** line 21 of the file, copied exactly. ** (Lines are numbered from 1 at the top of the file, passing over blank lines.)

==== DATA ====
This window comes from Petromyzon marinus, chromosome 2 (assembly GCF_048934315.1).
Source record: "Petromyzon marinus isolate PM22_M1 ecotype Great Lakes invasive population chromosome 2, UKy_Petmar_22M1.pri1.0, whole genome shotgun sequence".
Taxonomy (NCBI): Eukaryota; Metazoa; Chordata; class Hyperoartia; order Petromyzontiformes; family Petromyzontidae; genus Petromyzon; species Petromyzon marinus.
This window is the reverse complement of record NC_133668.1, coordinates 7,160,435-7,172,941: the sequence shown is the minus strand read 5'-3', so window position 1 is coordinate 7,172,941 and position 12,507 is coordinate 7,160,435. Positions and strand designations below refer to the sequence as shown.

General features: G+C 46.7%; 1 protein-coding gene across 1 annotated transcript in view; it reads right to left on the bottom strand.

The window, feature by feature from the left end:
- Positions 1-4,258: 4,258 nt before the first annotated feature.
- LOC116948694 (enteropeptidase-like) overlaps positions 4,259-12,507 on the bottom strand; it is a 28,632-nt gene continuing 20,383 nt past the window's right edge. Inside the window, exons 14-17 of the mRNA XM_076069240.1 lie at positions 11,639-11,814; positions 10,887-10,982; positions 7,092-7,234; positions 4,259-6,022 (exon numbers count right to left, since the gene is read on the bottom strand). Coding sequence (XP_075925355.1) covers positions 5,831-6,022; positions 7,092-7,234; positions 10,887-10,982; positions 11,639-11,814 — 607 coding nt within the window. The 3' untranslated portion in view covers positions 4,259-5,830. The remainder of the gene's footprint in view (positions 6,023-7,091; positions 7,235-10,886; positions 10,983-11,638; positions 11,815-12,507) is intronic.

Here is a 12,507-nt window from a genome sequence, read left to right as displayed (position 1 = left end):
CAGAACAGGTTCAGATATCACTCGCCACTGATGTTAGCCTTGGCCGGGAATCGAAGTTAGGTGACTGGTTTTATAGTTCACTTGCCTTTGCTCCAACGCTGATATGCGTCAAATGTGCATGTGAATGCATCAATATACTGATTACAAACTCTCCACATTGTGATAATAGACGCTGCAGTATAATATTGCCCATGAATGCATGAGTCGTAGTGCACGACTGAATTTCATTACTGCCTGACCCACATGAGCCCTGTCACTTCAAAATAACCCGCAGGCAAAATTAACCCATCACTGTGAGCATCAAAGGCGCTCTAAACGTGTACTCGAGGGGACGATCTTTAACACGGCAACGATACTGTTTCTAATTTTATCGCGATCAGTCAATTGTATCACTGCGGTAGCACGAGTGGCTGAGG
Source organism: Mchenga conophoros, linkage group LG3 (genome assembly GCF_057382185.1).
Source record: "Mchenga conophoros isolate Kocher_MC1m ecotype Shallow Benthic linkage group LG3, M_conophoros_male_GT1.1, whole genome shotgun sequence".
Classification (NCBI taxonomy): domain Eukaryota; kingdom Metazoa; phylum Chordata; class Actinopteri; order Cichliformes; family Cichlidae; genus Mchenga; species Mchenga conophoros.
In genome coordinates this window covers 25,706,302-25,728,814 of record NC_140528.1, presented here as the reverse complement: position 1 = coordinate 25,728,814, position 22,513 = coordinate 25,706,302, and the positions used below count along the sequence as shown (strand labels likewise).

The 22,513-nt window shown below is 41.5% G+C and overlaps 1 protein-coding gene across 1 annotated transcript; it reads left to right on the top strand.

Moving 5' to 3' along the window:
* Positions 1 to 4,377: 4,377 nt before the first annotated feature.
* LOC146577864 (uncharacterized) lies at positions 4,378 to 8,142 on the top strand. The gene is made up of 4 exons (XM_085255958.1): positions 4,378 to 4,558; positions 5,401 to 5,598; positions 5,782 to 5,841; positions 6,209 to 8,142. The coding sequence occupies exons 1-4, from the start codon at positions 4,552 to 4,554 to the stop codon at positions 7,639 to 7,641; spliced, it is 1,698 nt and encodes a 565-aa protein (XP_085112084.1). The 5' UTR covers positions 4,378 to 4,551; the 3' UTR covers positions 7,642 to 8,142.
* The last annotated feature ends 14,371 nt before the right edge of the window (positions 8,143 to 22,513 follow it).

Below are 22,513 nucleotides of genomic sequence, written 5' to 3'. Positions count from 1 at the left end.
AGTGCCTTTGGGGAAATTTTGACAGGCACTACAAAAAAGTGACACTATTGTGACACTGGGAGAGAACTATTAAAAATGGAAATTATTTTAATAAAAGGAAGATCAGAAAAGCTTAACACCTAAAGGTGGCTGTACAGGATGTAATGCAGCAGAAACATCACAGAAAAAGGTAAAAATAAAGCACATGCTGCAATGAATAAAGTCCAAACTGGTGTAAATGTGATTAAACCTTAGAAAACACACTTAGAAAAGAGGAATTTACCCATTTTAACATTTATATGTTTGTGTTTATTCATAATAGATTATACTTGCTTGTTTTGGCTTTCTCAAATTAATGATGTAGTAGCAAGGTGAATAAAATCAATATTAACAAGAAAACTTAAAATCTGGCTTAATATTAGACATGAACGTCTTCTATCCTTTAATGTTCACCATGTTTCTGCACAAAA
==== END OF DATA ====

AGTGCCTTTGGGGAAATTTTGACAGGCACTACAAAAAAGTGACACTATTGTGACACTGGGAGAGAACTATTAAAAATGGAAATTATTTTAATAAAAGGAAGATCAGAAAAGCTTAACACCTAAAGGTGGCTGTACAGGATGTAATGCAGCAGAAACATCACAGAAAAAGGTAAAAATAAAGCACATGCTGCAATGAATAAAGTCCAAACTGGTGTAAATGTGATTAAACCTTAGAAAACACACTTAGAAAAGAGGAATTTACCCATTTTAACATTTATATGTTTGTGTTTATTCATAATAGATTATACTTGCTTGTTTTGGCTTTCTCAAATTAATGATGTAGTAGCAAGGTGAATAAAATCAATATTAACAAGAAAACTTAAAATCTGGCTTAATATTAGACATGAACGTCTTCTATCCTTTAATGTTCACCATGTTTCTGCACAAAA